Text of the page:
In a 22-10 loss to the Vikings, the Panthers’ offensive players often appeared as if their minds were elsewhere. Minnesota had eight sacks and hit Newton 12 times. The Panthers and Cincinnati Bengals have each given up 12 sacks – tied for worst in the league. According to ESPN Stats & Information, Newton has been sacked, hit while throwing or hit while rushing 17 times more than any other quarterback. That helps explain why Newton currently ranks 23rd out of 31 qualifiers in Total Quarterback Rating (QBR). Last fall, Newton finished 12th in Total QBR.

This season, Newton is averaging 2.38 seconds in the pocket. That’s the lowest rate of his career. He’s currently being sacked on 9.9 percent of his dropbacks, which is the highest rate of his career. Obviously, that’s not the way the Panthers want to roll.

You couldn’t blame them for being in a fog last week. Still, the Panthers “had a job to do,” wide receiver Ted Ginn Jr. told me. “When it’s time to work, you’ve got to work. We hate what was going on in Charlotte. But you can’t blame outside [factors] for your performance.”

Predictably, the Panthers circled the wagons. Good teams do that in trying times. The protection problems aren’t on the offensive line alone, players said, which is true. A number of variables (how long a quarterback holds the ball, the types of routes receivers run, and how well they run them) contribute to a team’s overall effectiveness in pass pro.

Newton would be the first to say he has a major role in the key process. Again Wednesday, he stepped up to protect the guys entrusted to protect him. “Pressure recognition and just getting the ball out of my hands,” Newton said. “That’s what it all comes down to.”

Even when the ball leaves Newton’s hands, though, the results haven’t been great. In 495 pass attempts a season ago, Newton only threw 10 interceptions. Through his first 108 attempts this season, he already has five.

Newton is concerned about the perception that the Panthers are a mess. Uneasy lies the head and all. “It’s not that we didn’t have any mistakes that happened last year, because we had a lot of mistakes,” Newton said. “The fact that we were winning kind of blew it under the rug. Now, we’re 1-2. It feels like we can’t get into a rhythm of winning. A lot of things have been magnified, from the protection to the errant throws.”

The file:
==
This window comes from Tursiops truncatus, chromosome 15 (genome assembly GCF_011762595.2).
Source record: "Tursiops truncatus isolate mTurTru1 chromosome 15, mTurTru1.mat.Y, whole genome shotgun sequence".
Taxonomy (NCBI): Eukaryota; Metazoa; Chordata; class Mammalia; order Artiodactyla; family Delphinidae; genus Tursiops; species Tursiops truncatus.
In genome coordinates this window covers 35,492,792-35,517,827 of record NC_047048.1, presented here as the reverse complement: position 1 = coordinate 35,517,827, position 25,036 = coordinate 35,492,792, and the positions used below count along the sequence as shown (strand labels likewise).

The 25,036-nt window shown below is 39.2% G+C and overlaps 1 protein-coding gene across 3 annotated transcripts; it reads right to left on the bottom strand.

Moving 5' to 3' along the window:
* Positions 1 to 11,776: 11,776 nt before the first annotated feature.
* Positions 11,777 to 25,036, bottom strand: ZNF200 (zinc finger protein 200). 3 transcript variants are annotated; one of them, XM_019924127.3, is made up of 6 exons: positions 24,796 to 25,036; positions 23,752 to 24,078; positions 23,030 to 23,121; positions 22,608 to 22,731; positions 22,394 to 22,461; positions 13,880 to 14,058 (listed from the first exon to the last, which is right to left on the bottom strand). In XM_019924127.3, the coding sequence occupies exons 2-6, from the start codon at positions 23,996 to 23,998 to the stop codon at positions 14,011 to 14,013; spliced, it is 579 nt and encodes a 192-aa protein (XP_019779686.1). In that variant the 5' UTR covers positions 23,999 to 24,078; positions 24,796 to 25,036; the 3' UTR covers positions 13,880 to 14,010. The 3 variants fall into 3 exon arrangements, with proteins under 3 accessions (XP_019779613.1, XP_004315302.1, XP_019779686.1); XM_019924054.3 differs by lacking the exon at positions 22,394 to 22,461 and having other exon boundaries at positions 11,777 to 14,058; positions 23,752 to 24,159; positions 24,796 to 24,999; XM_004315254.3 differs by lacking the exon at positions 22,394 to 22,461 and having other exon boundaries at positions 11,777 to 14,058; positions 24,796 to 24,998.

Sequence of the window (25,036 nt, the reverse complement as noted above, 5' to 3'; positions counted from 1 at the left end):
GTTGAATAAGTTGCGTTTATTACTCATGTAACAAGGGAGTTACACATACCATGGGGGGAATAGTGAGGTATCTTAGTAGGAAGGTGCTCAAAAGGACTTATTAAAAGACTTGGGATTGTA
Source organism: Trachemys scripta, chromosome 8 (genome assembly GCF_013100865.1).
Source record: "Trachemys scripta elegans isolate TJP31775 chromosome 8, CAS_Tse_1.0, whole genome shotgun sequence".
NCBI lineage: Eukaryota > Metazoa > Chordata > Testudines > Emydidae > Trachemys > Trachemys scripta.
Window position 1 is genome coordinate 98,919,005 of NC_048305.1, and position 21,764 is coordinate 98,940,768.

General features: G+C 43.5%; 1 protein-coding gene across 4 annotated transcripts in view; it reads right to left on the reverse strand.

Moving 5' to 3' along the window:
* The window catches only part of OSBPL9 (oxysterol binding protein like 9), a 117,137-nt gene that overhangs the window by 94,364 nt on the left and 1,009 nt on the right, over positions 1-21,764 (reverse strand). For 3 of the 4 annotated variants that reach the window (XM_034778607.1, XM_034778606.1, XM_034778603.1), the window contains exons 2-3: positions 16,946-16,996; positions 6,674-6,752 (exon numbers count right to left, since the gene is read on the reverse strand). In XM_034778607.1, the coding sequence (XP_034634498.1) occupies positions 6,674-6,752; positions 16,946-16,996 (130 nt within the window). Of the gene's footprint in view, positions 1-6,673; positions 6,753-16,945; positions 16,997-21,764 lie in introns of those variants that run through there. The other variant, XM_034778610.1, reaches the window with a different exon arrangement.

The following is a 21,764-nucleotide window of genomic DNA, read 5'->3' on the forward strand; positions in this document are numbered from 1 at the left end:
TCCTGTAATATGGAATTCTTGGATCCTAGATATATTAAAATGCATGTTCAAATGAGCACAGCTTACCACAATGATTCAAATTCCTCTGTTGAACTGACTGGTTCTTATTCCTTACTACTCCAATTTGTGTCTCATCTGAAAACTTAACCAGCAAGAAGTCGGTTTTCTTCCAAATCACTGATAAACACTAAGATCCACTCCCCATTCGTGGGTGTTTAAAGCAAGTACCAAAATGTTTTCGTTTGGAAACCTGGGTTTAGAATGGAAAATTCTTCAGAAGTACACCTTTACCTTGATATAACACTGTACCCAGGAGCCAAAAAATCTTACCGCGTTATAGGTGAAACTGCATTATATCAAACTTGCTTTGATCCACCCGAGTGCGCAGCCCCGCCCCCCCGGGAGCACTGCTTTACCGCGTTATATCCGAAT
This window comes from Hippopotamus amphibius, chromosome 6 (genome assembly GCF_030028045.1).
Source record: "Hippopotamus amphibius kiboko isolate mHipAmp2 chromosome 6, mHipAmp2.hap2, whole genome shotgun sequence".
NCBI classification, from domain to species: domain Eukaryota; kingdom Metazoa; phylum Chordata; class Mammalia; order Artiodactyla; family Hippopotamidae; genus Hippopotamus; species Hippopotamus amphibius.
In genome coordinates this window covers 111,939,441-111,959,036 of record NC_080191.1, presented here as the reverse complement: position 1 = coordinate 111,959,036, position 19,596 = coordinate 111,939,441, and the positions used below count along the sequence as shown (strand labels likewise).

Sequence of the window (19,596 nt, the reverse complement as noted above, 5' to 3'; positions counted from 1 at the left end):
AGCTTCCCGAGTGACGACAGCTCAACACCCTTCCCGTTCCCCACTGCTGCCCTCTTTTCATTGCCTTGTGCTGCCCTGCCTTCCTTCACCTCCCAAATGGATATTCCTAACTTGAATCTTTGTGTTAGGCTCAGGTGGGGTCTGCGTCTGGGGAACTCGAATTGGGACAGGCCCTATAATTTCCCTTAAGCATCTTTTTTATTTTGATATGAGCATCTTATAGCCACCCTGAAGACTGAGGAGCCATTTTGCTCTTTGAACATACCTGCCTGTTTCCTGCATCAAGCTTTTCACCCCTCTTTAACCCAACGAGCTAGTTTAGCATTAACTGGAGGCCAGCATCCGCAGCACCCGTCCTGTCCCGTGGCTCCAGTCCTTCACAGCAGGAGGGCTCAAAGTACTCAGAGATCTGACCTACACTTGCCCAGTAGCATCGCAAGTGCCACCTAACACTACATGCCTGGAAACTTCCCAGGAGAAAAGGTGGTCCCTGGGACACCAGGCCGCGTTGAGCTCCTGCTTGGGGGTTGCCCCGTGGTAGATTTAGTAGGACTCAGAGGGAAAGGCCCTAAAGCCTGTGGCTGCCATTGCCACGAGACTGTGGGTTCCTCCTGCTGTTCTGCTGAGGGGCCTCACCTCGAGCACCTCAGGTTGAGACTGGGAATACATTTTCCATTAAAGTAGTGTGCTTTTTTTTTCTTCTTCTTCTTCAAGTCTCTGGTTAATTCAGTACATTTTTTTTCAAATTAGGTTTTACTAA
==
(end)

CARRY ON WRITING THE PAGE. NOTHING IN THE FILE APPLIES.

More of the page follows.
Newton must re-engage with wideout Kelvin Benjamin. Quickly.

As a rookie in 2014, Benjamin was on the fast track to stardom, coaches around the league said, after catching 73 passes for 1,008 yards and nine touchdowns. Then he missed all of last season because of a knee injury. Back and fully recovered, Benjamin got off to a great start in the first two games, racking up 13 receptions for 199 yards and three touchdowns. And then last week, zip: Targeted only once, Benjamin was shut out.

“That can’t happen,” Newton said. “And if I’m speaking for it, that won’t happen again. “He’s too good of a player.”

The same could be said about Newton. He’s too talented to struggle all season. The more likely outcome is that Panthers get it figured out up front, Newton gets into a groove and the rest of the NFC South winds up battling for second place again. Warren Moon wouldn’t be surprised if it went down that way.

In his role as an adviser to Newton, the Hall of Famer keeps up on what’s going on with the Panthers. The Panthers will make the necessary tweaks in their offense, Moon believes. He’s far more concerned about the emotional wear and tear on Newton after last week’s unrest.

“You saw him come out with the shirt. That’s because he feels the pressure that he has to say something. It shows you that that’s on his mind. It shows you that that’s something he’s always conscious of,” Moon said on the phone. “But Cam is an emotional player, too. I don’t know if Cam can separate the emotion of what’s going on in Charlotte, and then go out there on that football field and compartmentalize everything. With what’s going on outside that stadium, I don’t know if he can … and then go right back to playing football.”

Newton will do the best he can. As the face of the Panthers, he must.

“I’m affiliated with this community. I care about it,” Newton said. “I actually live in Charlotte. When certain things happen … I’m still a human being [who] resides in Charlotte. That’s bigger than football.”

Newton understands that much is expected of him in Charlotte. And you get the sense that he wants to deliver.

Jason Reid is the senior NFL writer at Andscape. He enjoys watching sports, especially any games involving his son and daughter.